Monday, September 26, 2011

John Dies At The End: The Movie

What feels like ages ago, I wrote a short bit on the David Wong book John Dies At The End, and while I feel I couldn't quite capture what I liked so much about the book in writing, it'll have to do. The reason I'm bringing it up again is because, as I mentioned, I had heard rumors that Don Coscarelli was working on a movie. Of course, my long and bountiful... well, long, career as a nerd have taught me one thing, not to get overly excited as to rumors such as these. At this point, it's very tempting to go on a little rant about Guilermo Del Toro and At The Mountains Of Madness, but this isn't the time. This is the time for discussing actual tangible evidence that Coscarelli is making this happen, yes, a trailer. 

So yes, that will probably seem pretty incomprehensible to anyone who haven't read the book, but from what I can see, it seems very faithful to the original. As a fan of the book, I'm pretty excited about this, but it could also backfire, there are some parts of it that might not work as a complete transplant. I'm interested to see how they do the pacing, since the book was a mite unusual in the dramaturgical department, but at least there's an escalation all in all.

As I mentioned in my initial post, I believe the story is very much in good hands, since JDATE seems like a story that Coscarelli could do well with. The Quirk-To-Serious ratio kind of reminds me of Bubba Ho-Tep, a story of an aging Elvis and a wheelchair-bound, dark-skinned John F. Kennedy (or two old men convinced they are Elvis and JFK, depending on your interpretation) fighting a mummy in an old folks home, only replacing the melancholy of Ho-Tep with my favorite filling, horror. The horror elements also seem similar to his most famous film, Phantasm, being some less bleak version of cosmic horror with a strong focus on how knowing or seeing certain things will attract attention you really don't want.

So, here's hoping this thing pans out well.

Monday, September 12, 2011

Before And *After*: YellowBrickRoad

Oh, hey, I had almost forgotten about this thing. Blame shenanigans if you feel like it. But anyway, I finally got around to watching YellowBrickRoad. First, some corrections, our heroes are apparently a mix of cartographers and scientists, and this is the reason they go for the expedition, both to figure exactly what happened and to map the area. You wouldn't think the latter part would be much of an issue in this age of  ridiculously detailed satellite pictures all over the place, but I'm no cartographer, maybe it's a "woods" thing, I don't know.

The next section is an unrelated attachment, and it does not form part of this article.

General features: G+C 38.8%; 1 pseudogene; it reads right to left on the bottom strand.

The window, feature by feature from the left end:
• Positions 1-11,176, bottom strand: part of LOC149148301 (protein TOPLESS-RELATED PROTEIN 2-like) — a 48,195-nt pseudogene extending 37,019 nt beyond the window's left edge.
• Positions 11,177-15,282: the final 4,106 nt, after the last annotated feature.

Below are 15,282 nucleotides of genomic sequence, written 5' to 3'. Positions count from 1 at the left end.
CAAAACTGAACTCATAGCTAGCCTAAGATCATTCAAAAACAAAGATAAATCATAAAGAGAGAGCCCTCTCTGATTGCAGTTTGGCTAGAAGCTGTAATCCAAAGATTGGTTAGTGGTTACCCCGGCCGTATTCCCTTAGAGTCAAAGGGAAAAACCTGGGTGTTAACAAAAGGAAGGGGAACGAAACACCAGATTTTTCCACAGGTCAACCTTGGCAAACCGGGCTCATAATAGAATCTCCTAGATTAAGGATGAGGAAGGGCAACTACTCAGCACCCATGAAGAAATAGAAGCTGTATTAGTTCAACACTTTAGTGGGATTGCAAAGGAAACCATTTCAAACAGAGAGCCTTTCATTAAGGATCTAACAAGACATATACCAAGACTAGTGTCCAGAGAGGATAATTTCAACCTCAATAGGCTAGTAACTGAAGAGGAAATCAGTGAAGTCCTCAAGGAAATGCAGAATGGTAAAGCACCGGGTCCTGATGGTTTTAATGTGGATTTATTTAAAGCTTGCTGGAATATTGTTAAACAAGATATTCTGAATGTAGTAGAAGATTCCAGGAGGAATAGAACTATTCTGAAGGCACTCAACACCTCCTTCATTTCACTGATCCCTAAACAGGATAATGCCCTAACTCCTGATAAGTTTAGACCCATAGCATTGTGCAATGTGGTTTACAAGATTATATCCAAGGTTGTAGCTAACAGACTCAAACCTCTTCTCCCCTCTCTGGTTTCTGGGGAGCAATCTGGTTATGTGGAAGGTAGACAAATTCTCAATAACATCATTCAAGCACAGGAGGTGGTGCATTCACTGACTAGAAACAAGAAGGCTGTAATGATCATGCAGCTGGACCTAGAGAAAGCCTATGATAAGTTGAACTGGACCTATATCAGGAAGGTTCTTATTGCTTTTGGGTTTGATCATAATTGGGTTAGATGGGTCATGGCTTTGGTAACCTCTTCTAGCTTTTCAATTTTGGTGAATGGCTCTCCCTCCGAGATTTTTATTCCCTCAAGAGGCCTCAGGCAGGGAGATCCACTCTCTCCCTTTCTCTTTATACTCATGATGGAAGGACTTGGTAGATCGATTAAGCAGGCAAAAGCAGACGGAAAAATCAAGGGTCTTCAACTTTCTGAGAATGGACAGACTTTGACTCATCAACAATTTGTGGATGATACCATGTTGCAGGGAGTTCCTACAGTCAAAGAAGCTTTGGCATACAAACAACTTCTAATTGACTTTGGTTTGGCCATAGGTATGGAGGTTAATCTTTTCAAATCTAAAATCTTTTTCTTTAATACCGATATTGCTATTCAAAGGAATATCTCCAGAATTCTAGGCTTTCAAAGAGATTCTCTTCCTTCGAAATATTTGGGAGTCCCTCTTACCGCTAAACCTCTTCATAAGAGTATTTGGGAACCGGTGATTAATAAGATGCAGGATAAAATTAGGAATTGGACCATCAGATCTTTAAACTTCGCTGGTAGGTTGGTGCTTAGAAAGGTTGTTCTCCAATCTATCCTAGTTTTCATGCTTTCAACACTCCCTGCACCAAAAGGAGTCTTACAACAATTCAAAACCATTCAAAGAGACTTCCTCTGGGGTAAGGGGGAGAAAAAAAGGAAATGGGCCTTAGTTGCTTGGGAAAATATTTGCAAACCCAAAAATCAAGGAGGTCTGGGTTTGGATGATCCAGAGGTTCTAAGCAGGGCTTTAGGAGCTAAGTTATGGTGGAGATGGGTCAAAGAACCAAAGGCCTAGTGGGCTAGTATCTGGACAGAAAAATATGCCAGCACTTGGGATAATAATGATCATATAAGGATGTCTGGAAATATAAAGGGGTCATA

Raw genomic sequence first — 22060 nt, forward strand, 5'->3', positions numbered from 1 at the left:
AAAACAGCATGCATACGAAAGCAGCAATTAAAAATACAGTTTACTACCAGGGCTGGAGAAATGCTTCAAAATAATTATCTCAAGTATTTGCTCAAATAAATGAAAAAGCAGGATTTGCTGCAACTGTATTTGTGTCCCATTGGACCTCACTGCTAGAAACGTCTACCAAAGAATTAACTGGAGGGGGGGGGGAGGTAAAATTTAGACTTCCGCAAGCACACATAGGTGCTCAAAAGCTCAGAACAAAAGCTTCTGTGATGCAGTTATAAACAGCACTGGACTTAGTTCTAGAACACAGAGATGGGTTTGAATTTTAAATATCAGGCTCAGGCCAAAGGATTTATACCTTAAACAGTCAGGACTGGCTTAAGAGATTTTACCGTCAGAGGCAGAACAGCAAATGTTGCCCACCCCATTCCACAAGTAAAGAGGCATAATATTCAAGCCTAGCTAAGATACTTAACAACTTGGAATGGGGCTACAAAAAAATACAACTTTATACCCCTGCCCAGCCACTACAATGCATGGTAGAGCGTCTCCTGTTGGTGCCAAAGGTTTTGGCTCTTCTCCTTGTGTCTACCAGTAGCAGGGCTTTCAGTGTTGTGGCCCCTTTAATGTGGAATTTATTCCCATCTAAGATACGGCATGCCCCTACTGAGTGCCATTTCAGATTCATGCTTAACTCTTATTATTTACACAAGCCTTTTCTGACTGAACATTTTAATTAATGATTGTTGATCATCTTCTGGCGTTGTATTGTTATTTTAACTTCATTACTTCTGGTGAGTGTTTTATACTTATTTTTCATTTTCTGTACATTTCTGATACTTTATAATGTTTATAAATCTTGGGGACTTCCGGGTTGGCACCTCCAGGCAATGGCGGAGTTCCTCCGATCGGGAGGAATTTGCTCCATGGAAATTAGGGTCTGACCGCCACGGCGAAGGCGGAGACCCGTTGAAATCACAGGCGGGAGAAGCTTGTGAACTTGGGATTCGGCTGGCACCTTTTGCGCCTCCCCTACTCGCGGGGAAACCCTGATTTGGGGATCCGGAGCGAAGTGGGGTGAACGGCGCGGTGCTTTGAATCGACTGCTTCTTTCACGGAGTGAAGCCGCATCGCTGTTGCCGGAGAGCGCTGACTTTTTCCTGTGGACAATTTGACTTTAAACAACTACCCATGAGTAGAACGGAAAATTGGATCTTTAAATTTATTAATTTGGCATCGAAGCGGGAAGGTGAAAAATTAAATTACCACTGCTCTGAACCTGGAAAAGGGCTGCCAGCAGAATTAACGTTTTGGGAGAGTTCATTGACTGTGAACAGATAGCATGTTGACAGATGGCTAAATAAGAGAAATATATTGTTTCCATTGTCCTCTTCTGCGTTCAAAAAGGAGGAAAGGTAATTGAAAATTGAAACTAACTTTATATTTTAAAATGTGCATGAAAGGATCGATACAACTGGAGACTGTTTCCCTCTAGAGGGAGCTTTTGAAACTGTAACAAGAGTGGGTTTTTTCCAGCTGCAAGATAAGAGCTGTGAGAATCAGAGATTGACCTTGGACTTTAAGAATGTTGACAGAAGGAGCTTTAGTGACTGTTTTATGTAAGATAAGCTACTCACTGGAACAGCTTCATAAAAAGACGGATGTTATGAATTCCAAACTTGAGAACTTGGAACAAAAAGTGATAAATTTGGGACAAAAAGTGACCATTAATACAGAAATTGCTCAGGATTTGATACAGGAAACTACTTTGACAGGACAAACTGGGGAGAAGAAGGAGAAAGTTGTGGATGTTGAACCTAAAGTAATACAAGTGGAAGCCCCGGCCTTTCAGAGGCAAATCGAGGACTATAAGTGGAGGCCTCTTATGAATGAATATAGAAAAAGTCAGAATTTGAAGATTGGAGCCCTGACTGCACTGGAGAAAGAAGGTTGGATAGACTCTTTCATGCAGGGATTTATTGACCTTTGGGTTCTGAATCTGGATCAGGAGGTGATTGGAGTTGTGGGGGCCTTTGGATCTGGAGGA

So, my fears of this being a stupid slasher is certainly assuaged. Sure, there's a couple of kills, but something about the way they're done makes them more surreal than indulgent, in retrospect that'd probably be an interesting direction for a slasher to go, but never mind, that's not this movie. So yeah, the kills are odd, somehow, although I can't quite put my finger on why. Probably an editing thing. It doesn't work well as far as immersion goes, since it kind of draws attention to the fact that somebody made it this way. If that was the filmmakers' intention, way to go.

As for story, I'm not sure, I get the impression there's a lot of underused potential here. The expedition psychologist tapes everyone, doing interviews for reasons that frankly escape me at the moments. You'd think this would be a nice horror element, but as soon as things really starts going south, the point where such video logs would be interesting, there aren't any.

When it comes to horror, there's clearly a tendency towards slow build horror, and atmospheric freakyness, but I feel there's something missing. I don't really have a problem with the threat being vague, being a Cosmic Horror fan, I'd be a strange duck if I had, indeed, but there's something about the threat that doesn't quite work  in my eyes. Don't get me wrong, there are elements that are very interesting, and the one that chiefly comes to my mind is the use of sound.

See, as our heroes come closer to their destination, to the degree that they get any close, there's some possibly non-euclidean shit going down here, the sound of music from a LP player somewhere keeps haunting them, and the way our heroes react to it seems to hint that there's some nebulous other influence going on. Fairly clever, as long as you like things Lovecraftian. As I mentioned before, I do, so no complain from me, the music bit is probably my favorite part.

On the other end of the spectrum, the ending is just... ugh. I have no problem with endings spinning into wild metaphor as the climax approaches, as long as it's interesting, it can work, just look at Paprika, for one, but this one? Not so much. Of course, I don't know how I'd end this thing, but honestly, if you're going to end it up with some sort of vague hell/purgatory metaphor.... I hope you're aware that doing so may be the most cliched ways to wrap up a story I can think of, save that oldie but goldie "It was all a dream" chestnut. Granted, I could be wrong here, and if the ending's supposed to be something else, then egg on my face, but I still maintain that the ending's pretty bad. I might end up writing about the "WTF ending" phenomena at some later point, but that's it for YBR. I was pretty set to enjoy this film, but I feel it didn't quite measure up. Granted, there were some interesting ideas and some creepy atmosphere, but it wasn't quite enough, thinks I.